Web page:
- Great optics
- Coated Lenses
- Focusing can be slightly difficult
5. ExploreOne 6×21
These binoculars, unlike many others, are designed to get a little banged up. They’ve got an impact proof rating and they’re made to be tumbled about while kids are out exploring and having a good time.
These binoculars feature prism lenses that can explore a 6x magnification at 21mm. They feature optical glass and rubber coated lenses.
These are a little bit heavier at 9.1 ounces and measure 2.5 x 6. X 8 all the way around. They’re designed for kids 7-15 years of age and feature nice, impact proof material and prism lenses.
These are right in the middle of the price chart for kids binoculars, which is pretty nice for these and everything that comes with them. They’ve got nice magnification and nice durability for a pretty low price.
If you want something that’s more than a toy but not quite a full on pair of binoculars, these aren’t a bad choice. They’ve got good optics, even if they’re not quite full on binoculars.
- Good magnification
- Good make of materials
- Can be used by multiple ages
- The focus knob can be hard to use
6. Luwint 8 x 21 k
Unlike some of the other binoculars aimed for kids, these are much smaller and more compact in design so they can be easily transported while out hiking or hunting. This also makes them pretty durable with some impact ratings and non-slip scratch.
These magnify at 8x and are specifically designed for outdoor use, birdwatching, or hunting, as well as some other outdoor activities like golf or other sports. They have a 128m field of view and the lens had red broadband coating for great views.
These weigh 5.3 ounces and measure 4.3 x 3.4 x 1.6 inches all the way around. They come in several color options including red, blue, green, white, orange, and yellow. The lenses have a 21mm diameter. The material used in construction includes high quality rubber and non-slip plastic.
These are little bit more expensive but that’s also because they’re not toys like many of the others. Here you’re paying for the value of your tool so the couple extra bucks are very much worth it.
If you’ve got a little one getting into hunting or hiking or in need of some binoculars for a scouting trip, these are a pretty good option. They have great capabilities and make that are designed more for a child’s first pair of real binoculars and not just a toy.
- Good magnification
- Aimed at outdoor use
- Good make of materials
- Includes cleaning implements
- The compact size can be small
7. Educational Insights GeoSafari
The previous Educational Insights binoculars were designed for much younger kids. But this is an option for those kids who are slightly older and ready for some more interesting and in-depth ways to look at their natural world. And with the built in compass they can out of the backyard and into a wider exploration space.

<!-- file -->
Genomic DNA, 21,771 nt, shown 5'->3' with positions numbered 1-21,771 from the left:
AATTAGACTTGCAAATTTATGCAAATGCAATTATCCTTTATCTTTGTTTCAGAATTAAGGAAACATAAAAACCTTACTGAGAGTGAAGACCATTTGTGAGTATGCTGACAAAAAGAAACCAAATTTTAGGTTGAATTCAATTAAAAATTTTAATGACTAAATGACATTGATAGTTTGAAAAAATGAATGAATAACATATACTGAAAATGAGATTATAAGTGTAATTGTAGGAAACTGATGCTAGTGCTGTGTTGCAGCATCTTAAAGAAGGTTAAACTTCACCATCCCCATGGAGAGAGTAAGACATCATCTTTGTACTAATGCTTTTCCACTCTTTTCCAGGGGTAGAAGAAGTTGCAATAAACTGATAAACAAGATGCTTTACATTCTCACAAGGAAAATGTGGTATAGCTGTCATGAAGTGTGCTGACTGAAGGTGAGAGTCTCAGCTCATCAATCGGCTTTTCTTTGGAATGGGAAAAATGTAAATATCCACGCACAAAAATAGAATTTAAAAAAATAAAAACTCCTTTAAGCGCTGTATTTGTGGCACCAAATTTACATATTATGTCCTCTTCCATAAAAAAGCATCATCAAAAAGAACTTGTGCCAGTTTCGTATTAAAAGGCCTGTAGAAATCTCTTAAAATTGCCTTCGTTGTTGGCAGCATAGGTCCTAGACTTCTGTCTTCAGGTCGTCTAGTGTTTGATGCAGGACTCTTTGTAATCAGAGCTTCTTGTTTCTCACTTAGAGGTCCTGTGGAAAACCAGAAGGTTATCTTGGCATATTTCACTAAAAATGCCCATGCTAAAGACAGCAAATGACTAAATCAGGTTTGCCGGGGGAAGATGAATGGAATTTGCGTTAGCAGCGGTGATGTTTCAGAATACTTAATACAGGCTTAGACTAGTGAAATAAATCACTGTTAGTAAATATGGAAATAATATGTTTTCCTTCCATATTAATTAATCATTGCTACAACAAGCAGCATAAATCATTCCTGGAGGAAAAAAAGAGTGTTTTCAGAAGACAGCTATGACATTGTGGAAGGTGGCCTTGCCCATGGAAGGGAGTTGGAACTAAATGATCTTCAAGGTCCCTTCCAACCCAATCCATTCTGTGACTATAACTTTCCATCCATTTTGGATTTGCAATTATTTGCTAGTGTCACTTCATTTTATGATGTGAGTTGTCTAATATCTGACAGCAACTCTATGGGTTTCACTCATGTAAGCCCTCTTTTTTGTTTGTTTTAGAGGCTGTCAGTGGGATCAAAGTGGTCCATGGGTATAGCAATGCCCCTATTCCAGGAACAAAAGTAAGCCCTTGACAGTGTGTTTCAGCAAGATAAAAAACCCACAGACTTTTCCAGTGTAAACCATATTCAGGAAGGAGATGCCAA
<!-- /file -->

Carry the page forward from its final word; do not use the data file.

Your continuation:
These binoculars are all about endorsing learning through actual experience with the natural world. So your child, depending on age, can get a head start on learning or supplement what they’re learning already with looking at the trees and animals around them and not just in a textbook.
These measure 4.3 x 4.3 x 1.6 inches all around and weigh 6.4 ounces. They’re recommended for ages 5 and up and feature a sturdy leather grip over the plastic for easy use. There’s a built in compass along one edge and a lanyard as well. It magnifies 30mm at 4x.
Like many of the others, these binoculars do better classified as a learning toy than actual binoculars for a child’s use and they’re priced accordingly. So you don’t have to worry about breaking any banks to get your child learning materials.
These are a good learning tool for slightly older kids and come with some nice extras. But, if you want something that’s going to provide more magnification or use, you might want to look into something designed for more use and less as a toy.
- Good educational tool
- Grip for easy use
- Built in compass
- Lenses can come loose
8. Backyard Safari Field
These plastic binoculars have a rubberized grip to make them easy and comfortable to hold for small hands. There’s also rubber eye cups so using them is easy and comfortable/ The focus is adjustable to prevent headaches and eyestrain.
Wear and Tear
These are durable little binoculars that are waterproof to prevent damage to the eye chamber in the rain or snow or if they take a tumble into a creek. They also come with a strap to keep them secured around the neck for easy transport without damage.
These are 2.5 x 4.8 x4.5 inches all around and weigh 6.4 ounces. They’re made of plastic with rubberized grips and eye pockets. They come with a lanyard for carrying and transport ease for little ones.
These are the lowest price binoculars so far. You get a fair amount out of it though, sturdy grip, lanyard, and some other nice amenities. But again, this is more a toy for exploring children than someone going on a hunt or hike in the real wilderness.
These are a great buy for slightly older young kids who want to explore their surroundings but aren’t a great options for those going on longer trips or working on some scouting badges. But for the curious kid’s first pair of binoculars, it’s not a bad option.